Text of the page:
It’s easy to understand how concrete swimming pools became a wonderland dreamscape for the cigar chomping English painter David Hockney. Hockney first visited Los Angeles in 1963, a year after graduating from the Royal College of Art, London. He became immediately obsessed with the California life, more relaxed and sensual than the grey-on-grey dampness of England. Between 1964 and 1971, Hockney made numerous paintings of swimming pools, each capturing the constantly changing surface of water, often in the presence of a young male swimmer, another of Hockney’s favorite subjects.
His now famous painting, “The Big Splash,” became an international success and was exhibited in suburban homes everywhere, in replica at least, from downtown Los Angeles to New Jersey. Whilst a real-time splash lasts only a few seconds, Hockney took nearly two weeks to freeze this moment in time, labouring over the shape-shifting physics of water with his fluid brush. We are sent into a liquid trance by Hockney’s masterful use of acrylic colors, which come with names like cobalt blue, ultramarine, burnt sienna, raw umber, Hooker’s green, Naples yellow and titanium white.
The California years have been better documented than Hockney’s earlier artistic period, not just because Hockney’s swimming-pool paintings made him famous, but because of a film made about him, “A Bigger Splash”, directed by Jack Hazan. The making of the film is a fascinating story in its own right: rather than creating a documentary about Hockney’s art, Hazan focused on the break-up of Hockney’s five-year relationship with his young lover, Californian painter Peter Schlesinger.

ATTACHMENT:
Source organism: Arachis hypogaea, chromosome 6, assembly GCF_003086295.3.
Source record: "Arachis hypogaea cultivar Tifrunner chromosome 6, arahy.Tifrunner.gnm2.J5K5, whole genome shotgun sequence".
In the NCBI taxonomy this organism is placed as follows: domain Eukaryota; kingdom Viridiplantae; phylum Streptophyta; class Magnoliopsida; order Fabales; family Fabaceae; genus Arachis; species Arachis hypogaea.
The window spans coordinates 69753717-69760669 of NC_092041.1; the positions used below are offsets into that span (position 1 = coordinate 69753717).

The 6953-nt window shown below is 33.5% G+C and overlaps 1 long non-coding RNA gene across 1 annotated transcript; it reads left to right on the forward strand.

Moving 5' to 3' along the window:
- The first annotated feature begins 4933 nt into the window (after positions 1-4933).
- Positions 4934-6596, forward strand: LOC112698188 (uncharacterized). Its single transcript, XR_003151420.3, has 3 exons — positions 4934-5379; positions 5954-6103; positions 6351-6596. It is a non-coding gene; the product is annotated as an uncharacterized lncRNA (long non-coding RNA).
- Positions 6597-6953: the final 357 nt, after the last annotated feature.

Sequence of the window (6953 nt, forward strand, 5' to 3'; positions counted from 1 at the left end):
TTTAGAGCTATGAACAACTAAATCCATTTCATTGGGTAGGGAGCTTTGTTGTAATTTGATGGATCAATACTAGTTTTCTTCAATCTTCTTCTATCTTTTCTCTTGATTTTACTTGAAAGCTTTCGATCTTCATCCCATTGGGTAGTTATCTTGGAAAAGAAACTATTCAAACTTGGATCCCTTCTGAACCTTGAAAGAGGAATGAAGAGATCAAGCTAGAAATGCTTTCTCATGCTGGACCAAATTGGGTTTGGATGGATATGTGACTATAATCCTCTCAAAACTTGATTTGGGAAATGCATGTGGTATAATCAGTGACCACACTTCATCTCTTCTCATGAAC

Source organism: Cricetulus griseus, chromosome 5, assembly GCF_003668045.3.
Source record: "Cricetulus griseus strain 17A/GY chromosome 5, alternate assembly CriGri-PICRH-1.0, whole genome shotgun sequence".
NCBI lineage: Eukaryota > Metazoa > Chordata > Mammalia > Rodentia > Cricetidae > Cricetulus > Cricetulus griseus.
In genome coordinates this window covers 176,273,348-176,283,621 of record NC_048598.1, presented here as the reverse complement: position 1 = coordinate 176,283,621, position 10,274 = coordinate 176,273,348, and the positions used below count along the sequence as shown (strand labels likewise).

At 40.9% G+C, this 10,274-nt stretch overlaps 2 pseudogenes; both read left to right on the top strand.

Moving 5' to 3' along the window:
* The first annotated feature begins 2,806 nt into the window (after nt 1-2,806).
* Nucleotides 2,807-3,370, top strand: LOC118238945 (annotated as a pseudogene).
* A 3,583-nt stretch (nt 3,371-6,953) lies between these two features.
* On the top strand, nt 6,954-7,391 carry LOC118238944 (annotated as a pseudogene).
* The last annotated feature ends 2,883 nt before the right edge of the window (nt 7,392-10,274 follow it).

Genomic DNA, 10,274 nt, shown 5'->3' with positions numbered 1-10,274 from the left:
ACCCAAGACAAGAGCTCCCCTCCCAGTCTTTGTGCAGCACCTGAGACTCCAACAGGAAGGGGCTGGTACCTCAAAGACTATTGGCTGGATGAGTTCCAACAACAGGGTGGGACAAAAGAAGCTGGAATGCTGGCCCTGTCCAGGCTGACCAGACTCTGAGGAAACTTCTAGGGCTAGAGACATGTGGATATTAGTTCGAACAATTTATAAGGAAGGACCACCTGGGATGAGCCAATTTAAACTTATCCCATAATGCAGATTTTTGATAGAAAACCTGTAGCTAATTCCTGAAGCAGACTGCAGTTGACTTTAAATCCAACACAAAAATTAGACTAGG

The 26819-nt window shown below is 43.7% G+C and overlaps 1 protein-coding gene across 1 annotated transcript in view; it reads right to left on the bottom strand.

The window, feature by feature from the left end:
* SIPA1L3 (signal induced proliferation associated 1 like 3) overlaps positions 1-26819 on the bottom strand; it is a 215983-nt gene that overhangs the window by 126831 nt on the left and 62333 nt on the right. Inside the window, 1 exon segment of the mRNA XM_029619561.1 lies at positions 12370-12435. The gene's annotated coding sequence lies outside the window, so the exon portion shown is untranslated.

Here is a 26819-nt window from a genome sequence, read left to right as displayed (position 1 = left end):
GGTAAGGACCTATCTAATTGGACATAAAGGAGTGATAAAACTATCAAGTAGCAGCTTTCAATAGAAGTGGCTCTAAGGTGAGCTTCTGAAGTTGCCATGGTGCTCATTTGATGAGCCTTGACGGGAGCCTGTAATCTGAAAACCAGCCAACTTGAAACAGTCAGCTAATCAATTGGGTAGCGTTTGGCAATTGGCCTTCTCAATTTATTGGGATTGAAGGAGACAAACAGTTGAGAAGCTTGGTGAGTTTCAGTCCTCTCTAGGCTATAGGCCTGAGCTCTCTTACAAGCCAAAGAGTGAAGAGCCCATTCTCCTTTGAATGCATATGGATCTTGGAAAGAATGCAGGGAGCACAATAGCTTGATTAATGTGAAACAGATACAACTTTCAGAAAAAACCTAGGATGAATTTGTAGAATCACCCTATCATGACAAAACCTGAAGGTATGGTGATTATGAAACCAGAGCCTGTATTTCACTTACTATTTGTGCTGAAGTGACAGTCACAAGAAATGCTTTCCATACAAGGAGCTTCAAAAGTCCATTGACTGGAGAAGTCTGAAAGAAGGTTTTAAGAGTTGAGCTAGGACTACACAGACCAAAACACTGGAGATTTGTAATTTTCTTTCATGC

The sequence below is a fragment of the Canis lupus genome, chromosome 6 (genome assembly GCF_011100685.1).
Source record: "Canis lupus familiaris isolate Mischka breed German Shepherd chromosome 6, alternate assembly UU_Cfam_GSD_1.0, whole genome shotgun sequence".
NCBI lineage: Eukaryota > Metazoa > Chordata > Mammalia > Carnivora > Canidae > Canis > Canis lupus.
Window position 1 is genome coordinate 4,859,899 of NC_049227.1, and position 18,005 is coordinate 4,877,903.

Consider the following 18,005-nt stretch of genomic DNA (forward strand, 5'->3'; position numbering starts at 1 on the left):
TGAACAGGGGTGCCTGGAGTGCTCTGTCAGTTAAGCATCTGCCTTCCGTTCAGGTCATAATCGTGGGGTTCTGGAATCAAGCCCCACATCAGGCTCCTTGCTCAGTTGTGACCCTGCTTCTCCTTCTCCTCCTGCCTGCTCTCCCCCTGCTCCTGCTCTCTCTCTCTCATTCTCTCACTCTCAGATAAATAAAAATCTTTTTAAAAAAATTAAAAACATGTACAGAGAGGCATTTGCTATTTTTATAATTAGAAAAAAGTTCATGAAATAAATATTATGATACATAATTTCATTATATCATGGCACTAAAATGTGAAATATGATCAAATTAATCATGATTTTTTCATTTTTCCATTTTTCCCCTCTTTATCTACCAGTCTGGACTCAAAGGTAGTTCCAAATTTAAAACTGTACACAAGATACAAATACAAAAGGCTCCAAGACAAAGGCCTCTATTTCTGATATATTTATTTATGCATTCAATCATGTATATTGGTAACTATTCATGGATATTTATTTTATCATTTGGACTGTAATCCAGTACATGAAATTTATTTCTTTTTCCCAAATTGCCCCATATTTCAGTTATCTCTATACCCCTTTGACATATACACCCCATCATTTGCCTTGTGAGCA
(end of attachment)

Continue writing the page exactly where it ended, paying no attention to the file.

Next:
Hockney relished living as a flamboyant English dandy in America, but his art and work ethic were underpinned by his Northern English roots. “Get up and work immediately,” he painted on the chest of drawers by his bed. At college, he was noted for arriving early and staying late, so as not to be distracted by fellow students. Not surprising then that swimming pools are just one subject in Hockney’s vast oeuvre; he is extremely versatile and has experimented widely.
In LA in the 1960s, he discovered the possibilities of acrylic paint. Later came his obsession with photography and use of collage. These days, his latest work, mostly English landscapes, is “painted” on an iPad and iPhone.
Text by Howard Collinge- The Unique Creatures